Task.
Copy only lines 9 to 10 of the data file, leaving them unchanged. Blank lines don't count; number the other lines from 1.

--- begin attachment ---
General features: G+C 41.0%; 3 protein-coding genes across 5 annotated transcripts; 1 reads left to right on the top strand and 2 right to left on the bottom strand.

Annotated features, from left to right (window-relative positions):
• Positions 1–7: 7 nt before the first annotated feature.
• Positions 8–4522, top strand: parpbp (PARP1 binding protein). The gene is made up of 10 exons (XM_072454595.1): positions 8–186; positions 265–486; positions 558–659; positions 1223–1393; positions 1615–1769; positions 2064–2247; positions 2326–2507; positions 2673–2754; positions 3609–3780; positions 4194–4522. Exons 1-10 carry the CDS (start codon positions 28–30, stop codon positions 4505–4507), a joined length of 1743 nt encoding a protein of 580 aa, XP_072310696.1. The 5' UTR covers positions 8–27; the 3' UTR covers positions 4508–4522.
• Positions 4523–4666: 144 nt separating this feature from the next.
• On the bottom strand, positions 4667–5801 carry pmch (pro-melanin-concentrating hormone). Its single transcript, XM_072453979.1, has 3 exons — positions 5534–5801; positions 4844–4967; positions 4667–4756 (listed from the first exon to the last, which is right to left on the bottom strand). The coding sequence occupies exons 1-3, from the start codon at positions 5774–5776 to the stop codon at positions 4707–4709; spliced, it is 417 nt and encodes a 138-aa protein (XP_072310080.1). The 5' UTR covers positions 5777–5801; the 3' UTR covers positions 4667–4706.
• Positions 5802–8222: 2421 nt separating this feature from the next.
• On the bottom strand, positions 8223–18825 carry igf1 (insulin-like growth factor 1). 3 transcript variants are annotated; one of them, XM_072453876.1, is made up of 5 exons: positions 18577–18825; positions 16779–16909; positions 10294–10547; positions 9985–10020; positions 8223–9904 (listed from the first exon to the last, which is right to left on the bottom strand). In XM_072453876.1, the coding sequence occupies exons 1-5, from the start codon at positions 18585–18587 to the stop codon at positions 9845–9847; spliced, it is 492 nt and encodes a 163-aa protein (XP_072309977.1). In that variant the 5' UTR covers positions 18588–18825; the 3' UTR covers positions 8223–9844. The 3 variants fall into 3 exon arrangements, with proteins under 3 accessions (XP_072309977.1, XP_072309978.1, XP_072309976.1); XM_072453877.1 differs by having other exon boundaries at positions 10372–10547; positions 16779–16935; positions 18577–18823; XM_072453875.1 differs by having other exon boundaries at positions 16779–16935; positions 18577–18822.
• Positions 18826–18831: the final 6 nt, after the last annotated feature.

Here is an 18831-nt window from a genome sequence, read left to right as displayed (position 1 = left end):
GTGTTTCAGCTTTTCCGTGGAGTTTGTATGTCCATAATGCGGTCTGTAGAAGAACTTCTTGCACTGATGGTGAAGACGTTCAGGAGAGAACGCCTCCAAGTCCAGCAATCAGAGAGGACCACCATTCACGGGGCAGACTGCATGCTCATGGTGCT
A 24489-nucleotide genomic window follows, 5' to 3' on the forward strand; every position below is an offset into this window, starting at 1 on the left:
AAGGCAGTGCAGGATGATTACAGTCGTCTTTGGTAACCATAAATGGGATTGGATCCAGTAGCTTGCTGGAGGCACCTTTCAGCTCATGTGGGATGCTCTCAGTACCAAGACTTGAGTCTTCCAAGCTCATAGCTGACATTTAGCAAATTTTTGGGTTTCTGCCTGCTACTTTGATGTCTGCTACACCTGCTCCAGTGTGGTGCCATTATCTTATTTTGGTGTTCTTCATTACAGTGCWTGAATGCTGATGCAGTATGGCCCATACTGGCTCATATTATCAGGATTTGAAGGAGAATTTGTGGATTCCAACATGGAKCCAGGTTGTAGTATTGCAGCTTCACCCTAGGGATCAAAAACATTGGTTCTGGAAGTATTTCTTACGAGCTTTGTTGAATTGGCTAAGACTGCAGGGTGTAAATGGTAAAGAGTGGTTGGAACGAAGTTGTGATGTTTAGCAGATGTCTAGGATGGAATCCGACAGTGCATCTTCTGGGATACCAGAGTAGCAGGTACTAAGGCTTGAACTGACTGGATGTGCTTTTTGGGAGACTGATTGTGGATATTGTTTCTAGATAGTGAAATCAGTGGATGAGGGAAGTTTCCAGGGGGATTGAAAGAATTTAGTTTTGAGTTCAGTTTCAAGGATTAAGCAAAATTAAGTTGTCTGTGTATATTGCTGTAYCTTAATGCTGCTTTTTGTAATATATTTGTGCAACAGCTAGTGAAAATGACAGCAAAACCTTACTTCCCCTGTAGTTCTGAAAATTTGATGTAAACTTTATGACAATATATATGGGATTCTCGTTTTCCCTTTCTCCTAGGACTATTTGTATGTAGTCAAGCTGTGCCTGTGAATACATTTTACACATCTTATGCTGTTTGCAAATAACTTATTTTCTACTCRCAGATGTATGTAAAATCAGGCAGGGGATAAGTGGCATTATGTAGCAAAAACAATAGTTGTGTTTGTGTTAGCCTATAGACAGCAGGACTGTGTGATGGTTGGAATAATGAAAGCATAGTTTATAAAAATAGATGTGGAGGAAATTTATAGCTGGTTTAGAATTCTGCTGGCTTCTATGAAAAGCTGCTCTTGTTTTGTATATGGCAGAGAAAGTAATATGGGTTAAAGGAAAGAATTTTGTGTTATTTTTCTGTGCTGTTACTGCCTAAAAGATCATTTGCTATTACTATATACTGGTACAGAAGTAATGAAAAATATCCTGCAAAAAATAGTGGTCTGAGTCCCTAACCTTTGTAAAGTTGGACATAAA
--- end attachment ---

• Positions 18826–18831: the final 6 nt, after the last annotated feature.

Here is an 18831-nt window from a genome sequence, read left to right as displayed (position 1 = left end):